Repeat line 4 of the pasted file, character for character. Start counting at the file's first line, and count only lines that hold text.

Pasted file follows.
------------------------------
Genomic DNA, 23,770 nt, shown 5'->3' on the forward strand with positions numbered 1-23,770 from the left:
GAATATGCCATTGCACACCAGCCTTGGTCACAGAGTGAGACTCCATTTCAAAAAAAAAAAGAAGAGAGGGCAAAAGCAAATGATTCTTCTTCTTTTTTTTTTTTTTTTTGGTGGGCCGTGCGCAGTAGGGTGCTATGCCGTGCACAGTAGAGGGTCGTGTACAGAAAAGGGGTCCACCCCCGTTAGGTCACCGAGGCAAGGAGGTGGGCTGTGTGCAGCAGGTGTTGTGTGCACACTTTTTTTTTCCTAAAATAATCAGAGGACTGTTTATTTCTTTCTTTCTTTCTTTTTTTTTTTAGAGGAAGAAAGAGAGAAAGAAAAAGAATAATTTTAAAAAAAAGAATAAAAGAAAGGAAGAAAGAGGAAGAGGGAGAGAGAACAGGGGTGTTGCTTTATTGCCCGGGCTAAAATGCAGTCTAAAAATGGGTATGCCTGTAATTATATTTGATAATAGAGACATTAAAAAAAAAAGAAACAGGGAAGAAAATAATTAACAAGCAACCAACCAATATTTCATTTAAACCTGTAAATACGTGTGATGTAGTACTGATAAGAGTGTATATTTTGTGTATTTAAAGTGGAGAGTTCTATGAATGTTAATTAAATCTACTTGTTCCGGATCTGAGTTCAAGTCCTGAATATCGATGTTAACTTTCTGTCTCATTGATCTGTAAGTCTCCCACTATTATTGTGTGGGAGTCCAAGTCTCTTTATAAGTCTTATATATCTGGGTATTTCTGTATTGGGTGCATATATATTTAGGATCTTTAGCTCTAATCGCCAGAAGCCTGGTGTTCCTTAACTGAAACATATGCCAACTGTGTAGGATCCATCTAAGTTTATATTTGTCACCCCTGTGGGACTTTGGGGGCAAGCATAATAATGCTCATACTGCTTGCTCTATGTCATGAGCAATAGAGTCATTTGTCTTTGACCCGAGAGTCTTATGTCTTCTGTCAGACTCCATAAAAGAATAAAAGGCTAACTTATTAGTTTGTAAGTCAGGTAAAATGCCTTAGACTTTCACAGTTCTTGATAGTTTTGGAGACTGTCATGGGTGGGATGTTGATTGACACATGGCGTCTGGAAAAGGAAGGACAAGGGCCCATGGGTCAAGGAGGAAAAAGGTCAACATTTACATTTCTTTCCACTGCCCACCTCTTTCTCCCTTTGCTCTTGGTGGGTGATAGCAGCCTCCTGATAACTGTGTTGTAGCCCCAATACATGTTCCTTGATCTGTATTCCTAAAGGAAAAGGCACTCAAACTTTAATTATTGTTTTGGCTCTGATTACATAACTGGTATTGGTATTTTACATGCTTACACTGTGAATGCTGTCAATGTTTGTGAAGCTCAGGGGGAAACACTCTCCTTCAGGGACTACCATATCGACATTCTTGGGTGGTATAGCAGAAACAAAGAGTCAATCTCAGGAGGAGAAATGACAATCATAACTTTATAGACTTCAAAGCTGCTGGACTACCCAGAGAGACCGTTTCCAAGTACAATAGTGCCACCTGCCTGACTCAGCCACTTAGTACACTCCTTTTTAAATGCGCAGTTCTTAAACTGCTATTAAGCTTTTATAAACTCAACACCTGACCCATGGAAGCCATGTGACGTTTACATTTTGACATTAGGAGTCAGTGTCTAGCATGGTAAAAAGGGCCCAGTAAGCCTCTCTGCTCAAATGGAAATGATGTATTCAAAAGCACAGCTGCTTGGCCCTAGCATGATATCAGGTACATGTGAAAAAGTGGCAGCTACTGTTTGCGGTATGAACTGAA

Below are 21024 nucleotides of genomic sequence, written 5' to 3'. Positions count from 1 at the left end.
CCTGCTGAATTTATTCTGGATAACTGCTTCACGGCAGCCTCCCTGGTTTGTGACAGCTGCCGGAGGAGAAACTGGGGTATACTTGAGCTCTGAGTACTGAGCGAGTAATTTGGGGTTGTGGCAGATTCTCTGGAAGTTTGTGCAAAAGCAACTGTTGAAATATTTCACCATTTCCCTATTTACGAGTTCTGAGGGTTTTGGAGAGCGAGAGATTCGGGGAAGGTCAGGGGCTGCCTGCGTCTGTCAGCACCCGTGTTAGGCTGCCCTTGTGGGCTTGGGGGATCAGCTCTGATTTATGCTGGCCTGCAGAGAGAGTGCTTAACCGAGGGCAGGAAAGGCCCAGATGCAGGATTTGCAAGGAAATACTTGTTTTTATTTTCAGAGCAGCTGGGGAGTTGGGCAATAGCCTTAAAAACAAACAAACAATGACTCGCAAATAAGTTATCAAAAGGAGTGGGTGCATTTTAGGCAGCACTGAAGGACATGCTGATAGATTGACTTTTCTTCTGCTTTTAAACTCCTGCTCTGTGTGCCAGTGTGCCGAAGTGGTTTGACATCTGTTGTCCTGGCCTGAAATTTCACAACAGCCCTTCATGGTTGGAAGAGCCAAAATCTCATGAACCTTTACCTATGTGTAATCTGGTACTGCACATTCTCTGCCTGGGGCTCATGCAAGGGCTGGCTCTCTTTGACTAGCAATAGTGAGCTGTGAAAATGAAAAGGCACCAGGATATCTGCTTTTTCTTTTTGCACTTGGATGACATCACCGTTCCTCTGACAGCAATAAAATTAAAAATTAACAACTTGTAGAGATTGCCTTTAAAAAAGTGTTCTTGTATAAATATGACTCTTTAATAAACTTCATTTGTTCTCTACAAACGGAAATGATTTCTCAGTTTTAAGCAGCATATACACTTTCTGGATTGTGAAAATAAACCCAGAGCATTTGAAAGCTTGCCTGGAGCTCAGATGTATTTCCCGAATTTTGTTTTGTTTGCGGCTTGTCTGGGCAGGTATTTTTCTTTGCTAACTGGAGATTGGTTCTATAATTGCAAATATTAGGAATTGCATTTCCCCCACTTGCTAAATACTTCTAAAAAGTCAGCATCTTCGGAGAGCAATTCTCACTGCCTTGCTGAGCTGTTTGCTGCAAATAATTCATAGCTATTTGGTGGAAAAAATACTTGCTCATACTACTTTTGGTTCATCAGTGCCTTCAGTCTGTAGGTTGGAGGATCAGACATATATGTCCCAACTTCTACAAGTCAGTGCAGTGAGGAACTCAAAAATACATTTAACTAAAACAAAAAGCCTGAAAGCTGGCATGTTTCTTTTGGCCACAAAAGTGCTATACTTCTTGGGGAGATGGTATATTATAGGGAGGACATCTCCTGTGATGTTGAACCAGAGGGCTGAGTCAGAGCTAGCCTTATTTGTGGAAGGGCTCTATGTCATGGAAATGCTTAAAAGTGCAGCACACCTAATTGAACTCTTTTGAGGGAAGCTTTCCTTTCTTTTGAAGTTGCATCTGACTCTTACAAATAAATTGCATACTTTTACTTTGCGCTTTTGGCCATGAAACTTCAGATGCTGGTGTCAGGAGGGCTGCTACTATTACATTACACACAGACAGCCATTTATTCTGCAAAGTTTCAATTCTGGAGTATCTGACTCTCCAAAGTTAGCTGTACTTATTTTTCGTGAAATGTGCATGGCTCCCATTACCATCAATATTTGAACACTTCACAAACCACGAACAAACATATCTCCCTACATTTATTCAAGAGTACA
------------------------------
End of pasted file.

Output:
CCTGCTGAATTTATTCTGGATAACTGCTTCACGGCAGCCTCCCTGGTTTGTGACAGCTGCCGGAGGAGAAACTGGGGTATACTTGAGCTCTGAGTACTGAGCGAGTAATTTGGGGTTGTGGCAGATTCTCTGGAAGTTTGTGCAAAAGCAACTGTTGAAATATTTCACCATTTCCCTATTTACGAGTTCTGAGGGTTTTGGAGAGCGAGAGATTCGGGGAAGGTCAGGGGCTGCCTGCGTCTGTCAGCACCCGTGTTAGGCTGCCCTTGTGGGCTTGGGGGATCAGCTCTGATTTATGCTGGCCTGCAGAGAGAGTGCTTAACCGAGGGCAGGAAAGGCCCAGATGCAGGATTTGCAAGGAAATACTTGTTTTTATTTTCAGAGCAGCTGGGGAGTTGGGCAATAGCCTTAAAAACAAACAAACAATGACTCGCAAATAAGTTATCAAAAGGAGTGGGTGCATTTTAGGCAGCACTGAAGGACATGCTGATAGATTGACTTTTCTTCTGCTTTTAAACTCCTGCTCTGTGTGCCAGTGTGCCGAAGTGGTTTGACATCTGTTGTCCTGGCCTGAAATTTCACAACAGCCCTTCATGGTTGGAAGAGCCAAAATCTCATGAACCTTTACCTATGTGTAATCTGGTACTGCACATTCTCTGCCTGGGGCTCATGCAAGGGCTGGCTCTCTTTGACTAGCAATAGTGAGCTGTGAAAATGAAAAGGCACCAGGATATCTGCTTTTTCTTTTTGCACTTGGATGACATCACCGTTCCTCTGACAGCAATAAAATTAAAAATTAACAACTTGTAGAGATTGCCTTTAAAAAAGTGTTCTTGTATAAATATGACTCTTTAATAAACTTCATTTGTTCTCTACAAACGGAAATGATTTCTCAGTTTTAAGCAGCATATACACTTTCTGGATTGTGAAAATAAACCCAGAGCATTTGAAAGCTTGCCTGGAGCTCAGATGTATTTCCCGAATTTTGTTTTGTTTGCGGCTTGTCTGGGCAGGTATTTTTCTTTGCTAACTGGAGATTGGTTCTATAATTGCAAATATTAGGAATTGCATTTCCCCCACTTGCTAAATACTTCTAAAAAGTCAGCATCTTCGGAGAGCAATTCTCACTGCCTTGCTGAGCTGTTTGCTGCAAATAATTCATAGCTATTTGGTGGAAAAAATACTTGCTCATACTACTTTTGGTTCATCAGTGCCTTCAGTCTGTAGGTTGGAGGATCAGACATATATGTCCCAACTTCTACAAGTCAGTGCAGTGAGGAACTCAAAAATACATTTAACTAAAACAAAAAGCCTGAAAGCTGGCATGTTTCTTTTGGCCACAAAAGTGCTATACTTCTTGGGGAGATGGTATATTATAGGGAGGACATCTCCTGTGATGTTGAACCAGAGGGCTGAGTCAGAGCTAGCCTTATTTGTGGAAGGGCTCTATGTCATGGAAATGCTTAAAAGTGCAGCACACCTAATTGAACTCTTTTGAGGGAAGCTTTCCTTTCTTTTGAAGTTGCATCTGACTCTTACAAATAAATTGCATACTTTTACTTTGCGCTTTTGGCCATGAAACTTCAGATGCTGGTGTCAGGAGGGCTGCTACTATTACATTACACACAGACAGCCATTTATTCTGCAAAGTTTCAATTCTGGAGTATCTGACTCTCCAAAGTTAGCTGTACTTATTTTTCGTGAAATGTGCATGGCTCCCATTACCATCAATATTTGAACACTTCACAAACCACGAACAAACATATCTCCCTACATTTATTCAAGAGTACA